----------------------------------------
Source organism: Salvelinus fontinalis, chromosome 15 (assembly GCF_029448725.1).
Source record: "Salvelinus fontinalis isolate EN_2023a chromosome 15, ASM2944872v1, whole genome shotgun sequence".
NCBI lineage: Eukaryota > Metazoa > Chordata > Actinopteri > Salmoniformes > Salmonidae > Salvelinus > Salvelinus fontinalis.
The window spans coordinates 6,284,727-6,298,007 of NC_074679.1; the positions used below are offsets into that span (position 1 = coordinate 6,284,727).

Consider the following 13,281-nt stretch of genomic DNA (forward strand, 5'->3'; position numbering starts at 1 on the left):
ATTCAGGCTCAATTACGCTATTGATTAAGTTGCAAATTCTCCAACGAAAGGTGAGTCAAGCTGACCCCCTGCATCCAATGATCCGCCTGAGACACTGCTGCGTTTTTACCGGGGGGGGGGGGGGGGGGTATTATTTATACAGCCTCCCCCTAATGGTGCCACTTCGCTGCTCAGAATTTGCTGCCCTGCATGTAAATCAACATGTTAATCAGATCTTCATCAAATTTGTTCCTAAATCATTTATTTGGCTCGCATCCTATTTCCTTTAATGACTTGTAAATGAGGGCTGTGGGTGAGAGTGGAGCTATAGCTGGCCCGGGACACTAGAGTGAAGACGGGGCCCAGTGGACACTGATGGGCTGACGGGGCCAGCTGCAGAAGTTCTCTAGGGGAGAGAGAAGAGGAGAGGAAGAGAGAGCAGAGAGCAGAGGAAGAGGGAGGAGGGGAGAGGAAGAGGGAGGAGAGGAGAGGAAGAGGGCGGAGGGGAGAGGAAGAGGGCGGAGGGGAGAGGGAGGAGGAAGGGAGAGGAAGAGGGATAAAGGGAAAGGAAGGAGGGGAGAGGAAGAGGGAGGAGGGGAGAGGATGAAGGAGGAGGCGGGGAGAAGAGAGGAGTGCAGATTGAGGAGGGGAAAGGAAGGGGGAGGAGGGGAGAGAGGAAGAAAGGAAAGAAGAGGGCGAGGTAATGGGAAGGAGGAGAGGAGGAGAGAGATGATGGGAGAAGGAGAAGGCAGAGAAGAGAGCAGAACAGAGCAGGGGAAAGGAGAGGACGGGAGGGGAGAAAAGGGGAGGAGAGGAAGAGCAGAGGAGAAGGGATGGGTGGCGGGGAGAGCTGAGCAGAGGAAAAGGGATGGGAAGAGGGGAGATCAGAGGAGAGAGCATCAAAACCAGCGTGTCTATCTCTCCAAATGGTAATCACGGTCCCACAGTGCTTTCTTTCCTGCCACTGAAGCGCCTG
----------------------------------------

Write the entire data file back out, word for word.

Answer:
Source organism: Salvelinus fontinalis, chromosome 15 (assembly GCF_029448725.1).
Source record: "Salvelinus fontinalis isolate EN_2023a chromosome 15, ASM2944872v1, whole genome shotgun sequence".
NCBI lineage: Eukaryota > Metazoa > Chordata > Actinopteri > Salmoniformes > Salmonidae > Salvelinus > Salvelinus fontinalis.
The window spans coordinates 6,284,727-6,298,007 of NC_074679.1; the positions used below are offsets into that span (position 1 = coordinate 6,284,727).

Consider the following 13,281-nt stretch of genomic DNA (forward strand, 5'->3'; position numbering starts at 1 on the left):
ATTCAGGCTCAATTACGCTATTGATTAAGTTGCAAATTCTCCAACGAAAGGTGAGTCAAGCTGACCCCCTGCATCCAATGATCCGCCTGAGACACTGCTGCGTTTTTACCGGGGGGGGGGGGGGGGGGTATTATTTATACAGCCTCCCCCTAATGGTGCCACTTCGCTGCTCAGAATTTGCTGCCCTGCATGTAAATCAACATGTTAATCAGATCTTCATCAAATTTGTTCCTAAATCATTTATTTGGCTCGCATCCTATTTCCTTTAATGACTTGTAAATGAGGGCTGTGGGTGAGAGTGGAGCTATAGCTGGCCCGGGACACTAGAGTGAAGACGGGGCCCAGTGGACACTGATGGGCTGACGGGGCCAGCTGCAGAAGTTCTCTAGGGGAGAGAGAAGAGGAGAGGAAGAGAGAGCAGAGAGCAGAGGAAGAGGGAGGAGGGGAGAGGAAGAGGGAGGAGAGGAGAGGAAGAGGGCGGAGGGGAGAGGAAGAGGGCGGAGGGGAGAGGGAGGAGGAAGGGAGAGGAAGAGGGATAAAGGGAAAGGAAGGAGGGGAGAGGAAGAGGGAGGAGGGGAGAGGATGAAGGAGGAGGCGGGGAGAAGAGAGGAGTGCAGATTGAGGAGGGGAAAGGAAGGGGGAGGAGGGGAGAGAGGAAGAAAGGAAAGAAGAGGGCGAGGTAATGGGAAGGAGGAGAGGAGGAGAGAGATGATGGGAGAAGGAGAAGGCAGAGAAGAGAGCAGAACAGAGCAGGGGAAAGGAGAGGACGGGAGGGGAGAAAAGGGGAGGAGAGGAAGAGCAGAGGAGAAGGGATGGGTGGCGGGGAGAGCTGAGCAGAGGAAAAGGGATGGGAAGAGGGGAGATCAGAGGAGAGAGCATCAAAACCAGCGTGTCTATCTCTCCAAATGGTAATCACGGTCCCACAGTGCTTTCTTTCCTGCCACTGAAGCGCCTG